After three years of pandemic small world-ness, I was yearning for a trip “home.” Thirty-six months away from NYC, my childhood and forever spiritual home, was too long. An eternity. Now, finally, we were heading back. The plan: five days, seven shows. What could go wrong? Winter trips to the Big Apple were an annual anniversary tradition. We went for theater, museums, family, friends, food, and non-stop city walking. But when the pandemic struck, our trips — like everybody’s — were put on hold.
But this year, I thought I’d burst from homesickness. Plus, I was at peak excitement about the array of great new shows on Broadway. And Handsome Hubby, poor work-a-holic HH, needed a respite.
So, when he suggested we resume the annual anniversary trip tradition, I jumped with joy.
We booked the hotel and flight reservations. Easy. We notified family and friends to clear their calendars. Easy.
Five Days, Seven Shows
Then, I settled down to the serious business of procuring show tickets. Some people don’t take this task seriously. I do.
For me, obtaining good — make that, great — show tickets is one-part science, one-part art. It demands the strategic and tactical skills of General Schwarzkopf, the patience of Job, and the negotiating skills of the late famed labor negotiator John L. Lewis. Plus, nowadays it also takes the combined wallets of a Rockefeller and a Bezos.
The steps are multiple, tricky, and treacherous — a delicate marital balance of my “superior” artistic sensibilities and HH’s humble tastes!
Step 1: Figure out the MUST-SEE plays and musicals.
This involves days of careful research and consultation. My sources of information are many — The NY Times, Playbill.com, and my BFF-in-show-going, Laura S.
Step 2: Determine which shows HH might enjoy or tolerate or at least not hate.
My man loves me, but not talky, probing dramas, especially long ones without intermissions.
Ticket Buying Game
From an initial list of nine must-see productions, I narrowed this trip’s list to seven. It’s always an agonizing process akin to Goldilocks and the Three Bears. You recall what a bear it was for dear little Goldie to find the items that fit and tasted “just right?” That’s akin to the pain I suffer winnowing down the list of shows I was dying to see versus those which would kill HH to sit through!
Then, after selecting a palette of mutually satisfying shows, comes the next task:
Step 3: Securing the best seats for each show.
For me, “best “seats equal seventh-row center. But for HH and his Restless Leg Syndrome, seventh-row center equals torture because it means being stuffed in a tiny seat with little leg room. He is, sadly, an aisle man.
Under the best of conditions, seat selection is a nerve-wracking, multi-screen mission that few, but the zealous will endure.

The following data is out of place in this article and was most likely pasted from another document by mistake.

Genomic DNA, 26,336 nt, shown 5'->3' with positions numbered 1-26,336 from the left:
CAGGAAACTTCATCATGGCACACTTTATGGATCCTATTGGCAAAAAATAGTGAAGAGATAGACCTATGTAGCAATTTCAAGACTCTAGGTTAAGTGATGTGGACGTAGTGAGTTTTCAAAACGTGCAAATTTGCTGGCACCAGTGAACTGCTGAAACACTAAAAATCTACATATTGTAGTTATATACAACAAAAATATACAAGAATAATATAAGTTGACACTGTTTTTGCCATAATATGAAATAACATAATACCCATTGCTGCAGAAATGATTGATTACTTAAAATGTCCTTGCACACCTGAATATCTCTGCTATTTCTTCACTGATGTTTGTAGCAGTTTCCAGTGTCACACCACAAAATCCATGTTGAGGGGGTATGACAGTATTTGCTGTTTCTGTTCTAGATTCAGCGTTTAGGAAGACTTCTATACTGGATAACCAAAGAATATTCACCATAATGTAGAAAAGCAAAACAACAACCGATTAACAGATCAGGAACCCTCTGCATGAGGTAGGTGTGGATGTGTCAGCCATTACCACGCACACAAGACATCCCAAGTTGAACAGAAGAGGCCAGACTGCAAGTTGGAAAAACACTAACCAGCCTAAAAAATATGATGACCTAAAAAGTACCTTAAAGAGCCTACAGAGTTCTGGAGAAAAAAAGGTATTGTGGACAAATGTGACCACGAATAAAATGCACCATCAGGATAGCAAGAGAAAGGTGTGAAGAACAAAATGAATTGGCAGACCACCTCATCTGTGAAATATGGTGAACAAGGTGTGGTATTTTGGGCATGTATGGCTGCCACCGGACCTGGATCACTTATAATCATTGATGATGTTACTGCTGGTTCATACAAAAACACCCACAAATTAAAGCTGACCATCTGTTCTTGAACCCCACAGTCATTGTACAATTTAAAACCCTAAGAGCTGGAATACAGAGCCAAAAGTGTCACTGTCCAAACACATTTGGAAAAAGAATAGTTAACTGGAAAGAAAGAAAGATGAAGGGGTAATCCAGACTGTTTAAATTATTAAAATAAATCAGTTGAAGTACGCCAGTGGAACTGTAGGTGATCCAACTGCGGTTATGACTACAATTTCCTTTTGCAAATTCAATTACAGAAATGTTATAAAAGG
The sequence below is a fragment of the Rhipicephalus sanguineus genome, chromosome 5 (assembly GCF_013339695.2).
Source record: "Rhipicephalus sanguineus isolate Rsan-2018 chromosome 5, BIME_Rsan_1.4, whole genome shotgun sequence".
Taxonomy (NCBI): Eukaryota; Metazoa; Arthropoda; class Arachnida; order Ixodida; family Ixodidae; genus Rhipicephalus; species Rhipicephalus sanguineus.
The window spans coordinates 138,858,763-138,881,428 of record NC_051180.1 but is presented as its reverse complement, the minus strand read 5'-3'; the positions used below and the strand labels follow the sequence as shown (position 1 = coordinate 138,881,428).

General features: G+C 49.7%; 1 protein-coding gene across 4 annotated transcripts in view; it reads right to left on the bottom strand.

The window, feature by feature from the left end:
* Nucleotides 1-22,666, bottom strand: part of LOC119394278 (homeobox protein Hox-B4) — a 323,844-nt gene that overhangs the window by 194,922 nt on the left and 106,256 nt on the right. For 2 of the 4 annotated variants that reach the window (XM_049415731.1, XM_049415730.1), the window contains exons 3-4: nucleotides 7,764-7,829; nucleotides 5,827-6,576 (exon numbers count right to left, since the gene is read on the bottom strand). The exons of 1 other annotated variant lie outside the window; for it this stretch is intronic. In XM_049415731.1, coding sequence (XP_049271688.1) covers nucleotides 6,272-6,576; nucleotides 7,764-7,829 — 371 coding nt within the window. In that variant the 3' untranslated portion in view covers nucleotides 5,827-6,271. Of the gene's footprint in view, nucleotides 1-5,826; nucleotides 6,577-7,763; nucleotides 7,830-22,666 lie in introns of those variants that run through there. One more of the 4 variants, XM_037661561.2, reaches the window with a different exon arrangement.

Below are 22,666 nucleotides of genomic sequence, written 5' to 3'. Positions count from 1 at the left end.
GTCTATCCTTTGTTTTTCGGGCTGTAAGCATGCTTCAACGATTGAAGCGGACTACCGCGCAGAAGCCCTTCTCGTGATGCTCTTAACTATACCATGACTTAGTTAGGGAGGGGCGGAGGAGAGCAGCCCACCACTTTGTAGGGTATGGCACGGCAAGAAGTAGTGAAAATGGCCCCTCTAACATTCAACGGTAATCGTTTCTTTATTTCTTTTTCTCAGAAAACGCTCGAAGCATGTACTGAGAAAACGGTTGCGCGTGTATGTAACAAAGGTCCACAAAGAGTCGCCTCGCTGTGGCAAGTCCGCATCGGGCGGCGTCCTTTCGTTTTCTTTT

Now, for the fainted-hearted, flashing screen warnings declaring “You have seven minutes, 30 seconds to complete your transaction” is cause for alarm, but for “get the best seats in the house or die” ticket purchaser me, those warnings are catnip. “Bring it on, Ticketmaster. I’ve got show ticket buying game, baby.”
In the “best seats” scramble, I long ago abandoned the need to buy two seats together. However, since marriage, HH insists we sit together! How romantic but he’s missing the point: it’s all about the love of the show, not setting the stage for post-performance sex!
In any case, after Herculean exertion, I procured our tickets … in primo locations if I do say so myself! We were all set to see Leopolstadt, Kimberly Akimbo, Some Like It Hot, Ain’t No ‘Mo, Ohio State Murders, Straight Line Crazy, and Topdog/Underdog.
Sound the trumpets! Let the plays begin, I mean, let the anniversary trip, commence.
We were both excited. And to tell the truth, I wasn’t just happy for the long-delayed return to my hometown, but for the chance for HH to get a much-needed break. He had been working harder than usual. So, with show tickets securely in place, I switched my focus onto art exhibits and restaurant picks — the stuff HH most enjoys in NYC.
The Trip Begins
Day One went well: an amazing art exhibit, belly-busting Greek food, and a show we both enjoyed followed by Cuban black bean soup for a late-night dinner.
Day Two was fun, but somehow a little off. HH was a tad grouchy which is unusual for my sweet-tempered man. He was cold and, instead of walking everywhere, he insisted on taking cabs. We got through the day and evening, but HH wasn’t himself.
At 5 a.m. on the third morning, HH woke me and said, “I just took a COVID test and tested positive. We need to get a second hotel room on the off chance you don’t have it.”
I tested negative and spent the rest of the trip without HH seeing shows and friends, going to museums, and generally having a great, albeit weird, time. I ferried food and medication to my lonely, coughing, aching, miserable husband, isolated in his hotel room watching basketball games and answering office emails.
The hotel staff was lovely. They sent up an electric tea kettle with tea and honey. The maid kept leaving fresh towels and boxes of tissues at the door. The hotel kindly didn’t charge us for the second hotel room!
Thankfully, HH recovered quickly but it obviously wasn’t the relaxing romantic anniversary getaway we had planned. It just shows you the course of love — or vacations — is never smooth. Oh, well, the shows were great and HH did like the ones he saw. And we’re planning an encore trip for the Spring. Hope and flowers bloom eternally!